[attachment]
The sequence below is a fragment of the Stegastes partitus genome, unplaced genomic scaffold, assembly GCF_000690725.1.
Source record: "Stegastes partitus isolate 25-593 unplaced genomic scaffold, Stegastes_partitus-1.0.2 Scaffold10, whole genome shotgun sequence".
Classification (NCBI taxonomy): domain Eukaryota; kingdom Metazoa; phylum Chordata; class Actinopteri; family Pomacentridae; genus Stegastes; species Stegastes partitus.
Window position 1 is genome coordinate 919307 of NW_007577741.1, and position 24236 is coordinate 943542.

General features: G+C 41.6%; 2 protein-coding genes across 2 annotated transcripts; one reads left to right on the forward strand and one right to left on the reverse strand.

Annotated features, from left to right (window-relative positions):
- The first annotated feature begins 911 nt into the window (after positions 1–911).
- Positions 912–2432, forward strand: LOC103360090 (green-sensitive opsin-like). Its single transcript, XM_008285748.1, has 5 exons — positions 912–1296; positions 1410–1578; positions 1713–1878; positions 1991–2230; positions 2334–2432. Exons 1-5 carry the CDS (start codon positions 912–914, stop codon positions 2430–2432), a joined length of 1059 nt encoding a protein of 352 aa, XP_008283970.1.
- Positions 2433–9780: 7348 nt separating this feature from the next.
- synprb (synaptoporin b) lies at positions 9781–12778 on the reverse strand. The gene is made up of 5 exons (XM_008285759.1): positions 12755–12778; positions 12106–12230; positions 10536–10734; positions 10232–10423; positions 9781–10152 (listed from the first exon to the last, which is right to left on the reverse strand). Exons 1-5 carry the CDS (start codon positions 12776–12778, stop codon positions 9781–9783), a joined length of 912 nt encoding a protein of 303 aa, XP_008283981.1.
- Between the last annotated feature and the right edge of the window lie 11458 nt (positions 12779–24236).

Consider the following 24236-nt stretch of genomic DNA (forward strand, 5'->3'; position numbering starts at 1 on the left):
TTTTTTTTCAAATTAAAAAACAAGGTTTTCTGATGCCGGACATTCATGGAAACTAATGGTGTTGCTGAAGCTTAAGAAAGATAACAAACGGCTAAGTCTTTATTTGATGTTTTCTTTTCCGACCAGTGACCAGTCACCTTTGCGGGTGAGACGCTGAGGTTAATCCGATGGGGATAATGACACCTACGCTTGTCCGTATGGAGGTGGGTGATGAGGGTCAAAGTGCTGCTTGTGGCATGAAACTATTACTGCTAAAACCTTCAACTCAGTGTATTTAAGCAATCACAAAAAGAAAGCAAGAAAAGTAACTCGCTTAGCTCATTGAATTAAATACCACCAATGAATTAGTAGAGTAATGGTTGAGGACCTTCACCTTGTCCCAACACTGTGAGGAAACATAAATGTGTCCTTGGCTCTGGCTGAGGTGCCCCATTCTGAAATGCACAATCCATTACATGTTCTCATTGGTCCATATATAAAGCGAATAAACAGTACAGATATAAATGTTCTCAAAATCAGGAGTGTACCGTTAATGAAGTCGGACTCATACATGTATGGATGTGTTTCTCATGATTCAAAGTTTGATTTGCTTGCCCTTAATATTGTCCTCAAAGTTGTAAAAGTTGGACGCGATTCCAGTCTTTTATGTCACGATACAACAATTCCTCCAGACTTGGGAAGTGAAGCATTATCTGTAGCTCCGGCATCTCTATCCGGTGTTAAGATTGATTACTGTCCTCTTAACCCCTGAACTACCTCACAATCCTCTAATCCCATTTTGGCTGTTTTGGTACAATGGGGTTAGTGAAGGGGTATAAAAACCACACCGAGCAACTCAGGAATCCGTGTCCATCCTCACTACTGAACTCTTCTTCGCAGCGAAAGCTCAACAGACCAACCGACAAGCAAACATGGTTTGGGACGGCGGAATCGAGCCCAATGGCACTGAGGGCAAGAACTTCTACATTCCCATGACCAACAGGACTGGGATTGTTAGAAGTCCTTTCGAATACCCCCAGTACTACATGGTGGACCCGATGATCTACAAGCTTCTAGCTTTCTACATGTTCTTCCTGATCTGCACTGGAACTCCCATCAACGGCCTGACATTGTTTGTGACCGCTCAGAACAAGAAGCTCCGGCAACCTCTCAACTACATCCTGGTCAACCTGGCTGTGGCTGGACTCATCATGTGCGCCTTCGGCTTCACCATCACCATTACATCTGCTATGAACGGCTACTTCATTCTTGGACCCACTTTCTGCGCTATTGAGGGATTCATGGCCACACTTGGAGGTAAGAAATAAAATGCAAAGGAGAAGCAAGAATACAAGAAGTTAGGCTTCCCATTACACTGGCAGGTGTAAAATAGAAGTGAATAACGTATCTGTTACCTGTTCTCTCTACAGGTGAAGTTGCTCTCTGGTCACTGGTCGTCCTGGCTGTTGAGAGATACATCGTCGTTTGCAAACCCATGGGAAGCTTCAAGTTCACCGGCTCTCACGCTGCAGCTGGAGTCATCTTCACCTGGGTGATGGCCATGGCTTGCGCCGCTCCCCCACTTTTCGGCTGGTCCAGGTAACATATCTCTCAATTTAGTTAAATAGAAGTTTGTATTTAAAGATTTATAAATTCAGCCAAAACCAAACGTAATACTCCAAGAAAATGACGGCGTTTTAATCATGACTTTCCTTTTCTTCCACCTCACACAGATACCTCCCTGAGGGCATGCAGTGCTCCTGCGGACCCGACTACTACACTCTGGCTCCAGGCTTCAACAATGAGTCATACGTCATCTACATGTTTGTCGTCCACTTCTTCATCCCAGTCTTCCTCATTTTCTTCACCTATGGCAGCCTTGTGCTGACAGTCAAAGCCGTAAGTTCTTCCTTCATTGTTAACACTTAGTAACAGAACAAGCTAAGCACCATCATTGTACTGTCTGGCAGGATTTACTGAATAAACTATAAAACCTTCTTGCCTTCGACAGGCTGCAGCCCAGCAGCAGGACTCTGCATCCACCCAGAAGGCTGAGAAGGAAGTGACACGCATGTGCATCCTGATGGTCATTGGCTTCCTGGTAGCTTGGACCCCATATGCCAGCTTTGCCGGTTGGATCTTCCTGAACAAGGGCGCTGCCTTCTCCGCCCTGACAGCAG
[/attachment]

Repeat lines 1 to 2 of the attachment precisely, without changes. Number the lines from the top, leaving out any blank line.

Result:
The sequence below is a fragment of the Stegastes partitus genome, unplaced genomic scaffold, assembly GCF_000690725.1.
Source record: "Stegastes partitus isolate 25-593 unplaced genomic scaffold, Stegastes_partitus-1.0.2 Scaffold10, whole genome shotgun sequence".